"As anyone who is familiar with 13th and 14th century illuminated manuscripts can attest, images of armed knights fighting snails are common, especially in marginalia. But the ubiquity of these depictions doesn’t make them any less strange, and we had a long discussion about what such pictures might mean."
Weird, funny, surreal, fun, silly, bawdy, macabre, cool and strangely beautiful. The Discarded Image is a Tumblr collection of Medieval illustrations gleaned from various illuminated manuscripts, bestiaries, books describing the cosmology of the Middle Ages, ordered and maintained by a celestial hierarchy. The Discarded Image is also the name of CS Lewis' last book, about the fascinating Medieval mindset and world picture. [more inside]
The Prague Bible (1489) is a splendid three-volume MS of the Tanakh, once in the possession of Enlightenment luminary Moses Mendelssohn. There are several other beautiful examples of medieval and early modern Hebrew MSS online, including the Illuminated Hebrew Manuscripts collection (New York Public Library), the Illuminated Haggadah Exhibit (Klau University), selections from Moses Maimonides' Moreh Nevukim (Leiden University), and the Prato Haggadah (Jewish Theological Seminary). See also the introduction to the Hebraic Collections at the Library of Congress.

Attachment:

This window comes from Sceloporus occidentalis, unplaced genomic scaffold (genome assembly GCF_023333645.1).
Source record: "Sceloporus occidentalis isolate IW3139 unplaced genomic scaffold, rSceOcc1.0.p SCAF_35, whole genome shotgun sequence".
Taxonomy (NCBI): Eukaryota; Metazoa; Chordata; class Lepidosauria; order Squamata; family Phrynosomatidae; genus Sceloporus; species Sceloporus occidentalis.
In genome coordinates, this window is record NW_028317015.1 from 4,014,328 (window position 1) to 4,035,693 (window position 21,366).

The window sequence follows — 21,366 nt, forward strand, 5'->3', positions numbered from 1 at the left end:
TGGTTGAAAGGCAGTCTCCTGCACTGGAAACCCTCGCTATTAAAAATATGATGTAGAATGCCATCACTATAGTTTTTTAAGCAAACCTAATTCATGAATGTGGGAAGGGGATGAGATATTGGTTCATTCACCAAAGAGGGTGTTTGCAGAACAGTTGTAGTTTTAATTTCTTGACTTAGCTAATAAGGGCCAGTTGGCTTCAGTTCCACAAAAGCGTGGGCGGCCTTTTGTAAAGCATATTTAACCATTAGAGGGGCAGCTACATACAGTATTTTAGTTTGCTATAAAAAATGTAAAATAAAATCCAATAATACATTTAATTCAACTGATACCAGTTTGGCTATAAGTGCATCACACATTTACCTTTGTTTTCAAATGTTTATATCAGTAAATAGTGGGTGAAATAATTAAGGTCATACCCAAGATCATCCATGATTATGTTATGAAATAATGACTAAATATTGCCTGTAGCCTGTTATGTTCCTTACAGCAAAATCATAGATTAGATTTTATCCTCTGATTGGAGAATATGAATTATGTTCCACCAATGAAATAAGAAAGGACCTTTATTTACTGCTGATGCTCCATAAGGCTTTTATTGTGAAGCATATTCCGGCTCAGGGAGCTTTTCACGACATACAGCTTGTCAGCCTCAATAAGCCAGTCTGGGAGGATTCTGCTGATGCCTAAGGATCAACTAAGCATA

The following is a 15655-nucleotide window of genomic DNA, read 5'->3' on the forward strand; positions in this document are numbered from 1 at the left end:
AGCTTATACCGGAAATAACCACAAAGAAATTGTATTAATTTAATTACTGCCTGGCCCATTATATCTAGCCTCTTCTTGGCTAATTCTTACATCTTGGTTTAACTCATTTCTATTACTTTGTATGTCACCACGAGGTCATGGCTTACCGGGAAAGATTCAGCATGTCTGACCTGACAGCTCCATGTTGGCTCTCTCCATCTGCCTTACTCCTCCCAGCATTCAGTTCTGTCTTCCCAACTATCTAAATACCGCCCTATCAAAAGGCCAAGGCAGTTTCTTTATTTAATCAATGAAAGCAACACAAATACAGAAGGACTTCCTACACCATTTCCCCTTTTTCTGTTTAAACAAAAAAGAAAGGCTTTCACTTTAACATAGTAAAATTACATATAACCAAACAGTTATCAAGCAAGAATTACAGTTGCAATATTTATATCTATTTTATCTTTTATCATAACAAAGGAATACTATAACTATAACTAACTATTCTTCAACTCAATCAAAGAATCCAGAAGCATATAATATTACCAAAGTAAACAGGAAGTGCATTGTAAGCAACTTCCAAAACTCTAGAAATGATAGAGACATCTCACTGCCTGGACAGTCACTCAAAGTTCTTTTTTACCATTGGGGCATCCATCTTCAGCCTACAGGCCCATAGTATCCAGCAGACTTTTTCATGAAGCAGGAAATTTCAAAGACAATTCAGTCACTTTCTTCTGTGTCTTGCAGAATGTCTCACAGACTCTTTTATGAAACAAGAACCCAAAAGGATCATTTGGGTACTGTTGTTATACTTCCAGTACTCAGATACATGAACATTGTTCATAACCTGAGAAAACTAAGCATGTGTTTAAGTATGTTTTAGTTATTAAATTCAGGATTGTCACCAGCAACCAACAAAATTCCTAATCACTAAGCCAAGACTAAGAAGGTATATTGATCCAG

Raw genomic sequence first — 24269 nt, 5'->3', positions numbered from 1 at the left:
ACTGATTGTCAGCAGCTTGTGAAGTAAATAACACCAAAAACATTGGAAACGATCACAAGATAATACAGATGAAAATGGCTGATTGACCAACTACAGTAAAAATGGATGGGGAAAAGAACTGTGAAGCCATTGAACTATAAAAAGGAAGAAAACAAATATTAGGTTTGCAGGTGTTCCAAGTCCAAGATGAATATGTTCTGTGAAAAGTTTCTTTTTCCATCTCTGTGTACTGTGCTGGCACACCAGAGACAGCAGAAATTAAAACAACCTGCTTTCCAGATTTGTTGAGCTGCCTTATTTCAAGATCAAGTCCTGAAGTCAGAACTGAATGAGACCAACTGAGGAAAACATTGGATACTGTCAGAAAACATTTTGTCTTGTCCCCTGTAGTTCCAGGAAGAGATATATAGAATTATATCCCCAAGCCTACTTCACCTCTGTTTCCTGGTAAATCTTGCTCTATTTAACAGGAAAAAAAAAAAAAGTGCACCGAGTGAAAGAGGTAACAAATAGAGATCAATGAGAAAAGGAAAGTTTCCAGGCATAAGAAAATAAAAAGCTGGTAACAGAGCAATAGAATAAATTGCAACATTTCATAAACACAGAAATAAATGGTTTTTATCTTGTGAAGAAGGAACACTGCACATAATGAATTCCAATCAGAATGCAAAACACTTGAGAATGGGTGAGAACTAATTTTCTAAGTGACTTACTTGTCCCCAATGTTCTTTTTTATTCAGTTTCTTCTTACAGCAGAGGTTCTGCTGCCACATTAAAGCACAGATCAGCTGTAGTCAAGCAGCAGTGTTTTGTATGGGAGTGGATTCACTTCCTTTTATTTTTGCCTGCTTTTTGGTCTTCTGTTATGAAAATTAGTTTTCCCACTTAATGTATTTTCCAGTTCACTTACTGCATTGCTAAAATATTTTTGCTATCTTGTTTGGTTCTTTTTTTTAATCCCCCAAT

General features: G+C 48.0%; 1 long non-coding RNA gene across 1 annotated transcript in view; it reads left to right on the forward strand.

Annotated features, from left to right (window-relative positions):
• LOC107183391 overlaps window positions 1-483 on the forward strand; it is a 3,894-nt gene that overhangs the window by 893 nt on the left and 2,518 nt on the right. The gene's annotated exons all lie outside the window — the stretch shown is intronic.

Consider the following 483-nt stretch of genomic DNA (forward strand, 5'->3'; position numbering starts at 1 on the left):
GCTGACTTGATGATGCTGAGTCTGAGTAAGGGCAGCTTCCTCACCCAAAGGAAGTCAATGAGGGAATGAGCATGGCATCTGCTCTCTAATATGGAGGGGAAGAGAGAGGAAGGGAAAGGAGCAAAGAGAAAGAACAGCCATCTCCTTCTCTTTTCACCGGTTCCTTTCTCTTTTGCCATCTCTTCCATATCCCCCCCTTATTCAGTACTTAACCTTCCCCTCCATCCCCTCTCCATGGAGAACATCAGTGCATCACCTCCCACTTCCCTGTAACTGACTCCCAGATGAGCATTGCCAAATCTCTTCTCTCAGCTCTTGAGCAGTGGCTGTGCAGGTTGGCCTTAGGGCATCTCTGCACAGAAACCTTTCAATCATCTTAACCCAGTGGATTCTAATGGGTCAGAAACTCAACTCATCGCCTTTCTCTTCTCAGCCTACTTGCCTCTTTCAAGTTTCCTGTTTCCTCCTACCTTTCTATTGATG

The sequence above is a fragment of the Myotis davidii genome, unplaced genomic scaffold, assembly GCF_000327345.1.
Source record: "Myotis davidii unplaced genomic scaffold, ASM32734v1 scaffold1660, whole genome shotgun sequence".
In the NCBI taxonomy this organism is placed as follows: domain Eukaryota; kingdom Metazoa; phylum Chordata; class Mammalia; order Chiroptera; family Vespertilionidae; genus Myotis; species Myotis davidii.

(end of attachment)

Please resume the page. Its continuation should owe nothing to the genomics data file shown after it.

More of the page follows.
The University of South Carolina recently completed an ambitious survey of all medieval texts in the state for an exhibit at the university library. All the works were scanned and archived electronically. However, not only can you view the texts online, you can hear the university's chorus sing (MP3) the musical manuscripts. [more inside]
Masterpieces of Persian Painting "The atrocity of raging wars, the fainting of Leili (the beloved) and Majnoun (the lover) and the Prophet Mohammad’s (PBUH) ascension to the celestial sphere while floating in light—all reflect the reality and image of the pure heart of the artists who viewed the world, its Creator and creatures with love." [via]
Illuminated manuscripts are truly a joy to behold. And there are a remarkable number of them available on the web for your viewing pleasure. The most famous illuminated MS is the Très Riches Heures du Duc de Berry. For galleries with multiple images, try the resources at DScriptorium, Web Gallery of Art, and the Leaves of Gold exhibition. Elyse Boucher's page is a work-in-progress detailing the history and methods of illuminating books, with both images and secondary sources; see also Sue Wood's Art and Books page.